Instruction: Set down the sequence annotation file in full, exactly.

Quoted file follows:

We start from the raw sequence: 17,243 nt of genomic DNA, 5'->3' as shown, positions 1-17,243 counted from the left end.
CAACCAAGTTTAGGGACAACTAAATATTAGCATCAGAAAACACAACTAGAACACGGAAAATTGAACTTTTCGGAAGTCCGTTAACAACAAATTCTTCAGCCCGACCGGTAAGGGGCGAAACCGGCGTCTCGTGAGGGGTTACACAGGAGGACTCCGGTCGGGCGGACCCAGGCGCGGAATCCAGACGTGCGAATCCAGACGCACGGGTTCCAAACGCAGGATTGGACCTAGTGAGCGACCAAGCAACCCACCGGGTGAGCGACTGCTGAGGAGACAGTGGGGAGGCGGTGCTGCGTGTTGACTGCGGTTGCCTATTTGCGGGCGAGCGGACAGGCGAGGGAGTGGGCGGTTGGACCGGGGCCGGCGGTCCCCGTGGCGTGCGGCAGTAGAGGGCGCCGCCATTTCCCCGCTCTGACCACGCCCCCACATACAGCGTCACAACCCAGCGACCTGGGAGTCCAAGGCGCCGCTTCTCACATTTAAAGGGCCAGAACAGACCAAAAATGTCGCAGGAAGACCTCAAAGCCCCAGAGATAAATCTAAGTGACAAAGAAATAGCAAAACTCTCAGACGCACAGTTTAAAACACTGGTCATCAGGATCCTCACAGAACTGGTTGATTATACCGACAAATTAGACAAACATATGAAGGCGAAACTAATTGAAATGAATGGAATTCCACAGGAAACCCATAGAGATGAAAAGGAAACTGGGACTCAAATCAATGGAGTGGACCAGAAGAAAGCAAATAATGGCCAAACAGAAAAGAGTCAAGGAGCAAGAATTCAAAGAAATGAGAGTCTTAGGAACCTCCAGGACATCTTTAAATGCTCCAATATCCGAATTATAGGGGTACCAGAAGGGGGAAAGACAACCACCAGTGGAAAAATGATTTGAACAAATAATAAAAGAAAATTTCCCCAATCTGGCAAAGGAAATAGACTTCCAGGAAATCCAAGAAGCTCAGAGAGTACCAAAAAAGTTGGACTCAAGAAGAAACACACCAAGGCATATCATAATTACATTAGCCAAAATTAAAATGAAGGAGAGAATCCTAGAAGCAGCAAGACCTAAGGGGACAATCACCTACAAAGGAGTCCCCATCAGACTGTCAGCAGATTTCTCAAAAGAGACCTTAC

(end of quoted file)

We start from the raw sequence: 17,243 nt of genomic DNA, 5'->3' as shown, positions 1-17,243 counted from the left end.
CAACCAAGTTTAGGGACAACTAAATATTAGCATCAGAAAACACAACTAGAACACGGAAAATTGAACTTTTCGGAAGTCCGTTAACAACAAATTCTTCAGCCCGACCGGTAAGGGGCGAAACCGGCGTCTCGTGAGGGGTTACACAGGAGGACTCCGGTCGGGCGGACCCAGGCGCGGAATCCAGACGTGCGAATCCAGACGCACGGGTTCCAAACGCAGGATTGGACCTAGTGAGCGACCAAGCAACCCACCGGGTGAGCGACTGCTGAGGAGACAGTGGGGAGGCGGTGCTGCGTGTTGACTGCGGTTGCCTATTTGCGGGCGAGCGGACAGGCGAGGGAGTGGGCGGTTGGACCGGGGCCGGCGGTCCCCGTGGCGTGCGGCAGTAGAGGGCGCCGCCATTTCCCCGCTCTGACCACGCCCCCACATACAGCGTCACAACCCAGCGACCTGGGAGTCCAAGGCGCCGCTTCTCACATTTAAAGGGCCAGAACAGACCAAAAATGTCGCAGGAAGACCTCAAAGCCCCAGAGATAAATCTAAGTGACAAAGAAATAGCAAAACTCTCAGACGCACAGTTTAAAACACTGGTCATCAGGATCCTCACAGAACTGGTTGATTATACCGACAAATTAGACAAACATATGAAGGCGAAACTAATTGAAATGAATGGAATTCCACAGGAAACCCATAGAGATGAAAAGGAAACTGGGACTCAAATCAATGGAGTGGACCAGAAGAAAGCAAATAATGGCCAAACAGAAAAGAGTCAAGGAGCAAGAATTCAAAGAAATGAGAGTCTTAGGAACCTCCAGGACATCTTTAAATGCTCCAATATCCGAATTATAGGGGTACCAGAAGGGGGAAAGACAACCACCAGTGGAAAAATGATTTGAACAAATAATAAAAGAAAATTTCCCCAATCTGGCAAAGGAAATAGACTTCCAGGAAATCCAAGAAGCTCAGAGAGTACCAAAAAAGTTGGACTCAAGAAGAAACACACCAAGGCATATCATAATTACATTAGCCAAAATTAAAATGAAGGAGAGAATCCTAGAAGCAGCAAGACCTAAGGGGACAATCACCTACAAAGGAGTCCCCATCAGACTGTCAGCAGATTTCTCAAAAGAGACCTTAC